Reprinted from Bluegrass Unlimited Magazine
September 1982, Volume 17, Number 3
The Washington D.C. area is full of veteran bluegrass musicians who learned to play in the ’50s, when both they and the music were young. Over the years, most of them migrated to the nation’s “bluegrass capital” from Appalachia.
Guitarist and singer Leon Morris, 46, is an exception—he’s from Canada. And, unlike many first-generation pickers who are rarely heard from these days, Leon is still at it, writing songs, recording albums, playing clubs and festivals with his band, the Bluegrass Associates.
Leon, who lives in Alexandria with his wife, Evelyn, and five boys, was born in Toronto and raised in the town of Simcoe, Ontario, in the tobacco belt about 80 miles from the province’s capital near the shores of Lake Erie.
His father was the town’s principal housepainter. His mother played piano and performed with a square dance band.
“The only way you could hear bluegrass music in Canada back then, in the late ’40s, was if you were lucky enough to pick up WSM from Nashville on Saturday night,” Leon says. “Of course, I didn’t know what bluegrass was. But I knew I liked it when I heard the 5-string banjo and the pretty harmony. Mostly we heard country music. Hank Snow was very popular, along with Roy Acuff and Red Foley.”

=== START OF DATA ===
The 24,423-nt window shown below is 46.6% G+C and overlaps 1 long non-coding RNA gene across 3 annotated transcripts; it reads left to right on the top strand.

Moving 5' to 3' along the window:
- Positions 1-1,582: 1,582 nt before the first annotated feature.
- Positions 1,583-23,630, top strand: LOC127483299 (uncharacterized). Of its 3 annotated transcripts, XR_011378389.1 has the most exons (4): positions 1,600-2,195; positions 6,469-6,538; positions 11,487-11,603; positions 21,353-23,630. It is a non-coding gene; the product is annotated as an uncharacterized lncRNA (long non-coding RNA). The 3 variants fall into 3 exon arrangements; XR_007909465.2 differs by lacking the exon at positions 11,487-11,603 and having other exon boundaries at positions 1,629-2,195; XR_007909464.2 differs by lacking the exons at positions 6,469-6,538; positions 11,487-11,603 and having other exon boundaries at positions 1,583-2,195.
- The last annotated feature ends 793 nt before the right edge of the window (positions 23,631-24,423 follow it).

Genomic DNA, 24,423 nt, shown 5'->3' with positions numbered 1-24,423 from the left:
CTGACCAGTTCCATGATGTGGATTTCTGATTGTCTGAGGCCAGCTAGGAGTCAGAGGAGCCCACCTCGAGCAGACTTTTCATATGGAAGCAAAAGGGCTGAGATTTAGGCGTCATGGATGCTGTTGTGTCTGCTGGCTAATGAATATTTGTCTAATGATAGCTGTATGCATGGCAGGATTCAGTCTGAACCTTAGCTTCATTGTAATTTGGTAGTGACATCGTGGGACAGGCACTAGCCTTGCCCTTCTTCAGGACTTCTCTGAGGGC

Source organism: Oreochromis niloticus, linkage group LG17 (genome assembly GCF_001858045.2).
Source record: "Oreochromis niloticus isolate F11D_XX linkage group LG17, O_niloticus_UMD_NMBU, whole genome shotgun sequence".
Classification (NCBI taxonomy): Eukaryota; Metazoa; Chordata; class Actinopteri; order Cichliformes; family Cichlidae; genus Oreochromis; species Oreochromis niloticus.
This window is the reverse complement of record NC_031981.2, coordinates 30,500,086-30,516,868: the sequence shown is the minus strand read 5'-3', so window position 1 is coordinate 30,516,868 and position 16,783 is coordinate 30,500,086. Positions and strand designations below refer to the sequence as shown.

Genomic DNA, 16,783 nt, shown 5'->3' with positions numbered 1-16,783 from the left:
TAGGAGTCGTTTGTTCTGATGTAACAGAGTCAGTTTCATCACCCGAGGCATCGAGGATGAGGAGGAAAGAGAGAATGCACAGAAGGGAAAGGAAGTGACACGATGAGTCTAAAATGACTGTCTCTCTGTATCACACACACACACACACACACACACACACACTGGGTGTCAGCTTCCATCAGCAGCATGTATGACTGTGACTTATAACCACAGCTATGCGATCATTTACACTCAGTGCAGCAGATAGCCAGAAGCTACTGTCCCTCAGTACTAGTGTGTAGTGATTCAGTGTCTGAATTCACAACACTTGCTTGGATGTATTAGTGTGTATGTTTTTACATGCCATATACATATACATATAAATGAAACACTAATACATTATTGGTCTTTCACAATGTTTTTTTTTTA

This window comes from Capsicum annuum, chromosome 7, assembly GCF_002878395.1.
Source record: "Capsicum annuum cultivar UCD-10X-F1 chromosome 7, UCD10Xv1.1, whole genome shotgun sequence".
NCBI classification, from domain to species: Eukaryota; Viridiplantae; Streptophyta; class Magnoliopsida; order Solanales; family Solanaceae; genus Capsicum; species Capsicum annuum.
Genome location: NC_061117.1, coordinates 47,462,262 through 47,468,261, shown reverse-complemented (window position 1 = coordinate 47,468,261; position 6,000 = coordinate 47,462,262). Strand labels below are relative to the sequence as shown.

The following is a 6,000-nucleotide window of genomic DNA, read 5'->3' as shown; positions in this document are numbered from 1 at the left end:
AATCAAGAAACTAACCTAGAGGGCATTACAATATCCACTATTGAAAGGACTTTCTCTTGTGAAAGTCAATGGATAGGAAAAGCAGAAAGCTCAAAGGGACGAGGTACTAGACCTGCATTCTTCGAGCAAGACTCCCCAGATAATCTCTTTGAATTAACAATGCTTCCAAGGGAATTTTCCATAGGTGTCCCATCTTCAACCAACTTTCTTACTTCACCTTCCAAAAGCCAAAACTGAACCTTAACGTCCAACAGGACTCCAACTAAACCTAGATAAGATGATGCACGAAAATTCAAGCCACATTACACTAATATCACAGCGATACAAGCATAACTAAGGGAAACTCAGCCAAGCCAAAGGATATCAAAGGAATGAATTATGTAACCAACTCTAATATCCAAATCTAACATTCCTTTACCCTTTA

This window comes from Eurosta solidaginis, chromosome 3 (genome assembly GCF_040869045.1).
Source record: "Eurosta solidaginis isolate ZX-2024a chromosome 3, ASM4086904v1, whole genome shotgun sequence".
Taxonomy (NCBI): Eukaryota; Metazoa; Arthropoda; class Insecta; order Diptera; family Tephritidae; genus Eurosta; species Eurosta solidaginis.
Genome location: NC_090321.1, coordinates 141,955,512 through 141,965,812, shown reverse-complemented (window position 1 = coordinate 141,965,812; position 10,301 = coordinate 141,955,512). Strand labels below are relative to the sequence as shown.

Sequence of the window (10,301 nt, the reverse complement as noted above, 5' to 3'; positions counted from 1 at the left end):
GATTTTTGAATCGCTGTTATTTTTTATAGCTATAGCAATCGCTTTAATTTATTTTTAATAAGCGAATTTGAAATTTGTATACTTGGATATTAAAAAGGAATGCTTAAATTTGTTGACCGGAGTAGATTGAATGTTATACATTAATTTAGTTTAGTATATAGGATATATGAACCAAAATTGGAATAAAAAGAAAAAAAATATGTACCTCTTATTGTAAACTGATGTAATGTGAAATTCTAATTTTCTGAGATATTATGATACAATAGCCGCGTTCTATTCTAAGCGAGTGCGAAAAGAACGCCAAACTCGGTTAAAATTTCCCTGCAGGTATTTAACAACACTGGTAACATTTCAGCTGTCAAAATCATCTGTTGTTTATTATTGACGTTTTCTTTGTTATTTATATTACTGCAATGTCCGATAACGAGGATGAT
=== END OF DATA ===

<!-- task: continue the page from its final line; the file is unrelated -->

Leon’s full name is Leon Morris Lamouroux. He had four brothers, Louis, Albert, Bob and Ted. (Ted was drowned in 1969 while living in Portsmouth, Virginia). Leon started playing guitar, an imitation Martin given to him by a sister-in-law, at 12. Louis, the eldest brother, taught Leon the rudiments. “He forced my fingers onto the frets,” Leon grins. “It was a job, but he got me going.”
Leon and the guitar apparently hit it off well, because the following year, 1948, he cut his first record, a 78 r.p.m. on which he sang four songs to his own accompaniment.
“It was a one-shot deal. They cut it as you played and that was it—you couldn’t change it if you made a mistake.”
A few years later Leon bought a mandolin. “When I heard Bill Monroe, I thought, ‘Hmmm. Time to start playing the mandolin. If it’s bluegrass, you got to play a mandolin.’” He went on to learn banjo as well, later playing that instrument with an Ontario group called the Mainstreeters, an alumnus of which, Gordie Tapp, currently is a member of TV’s Hee Haw cast.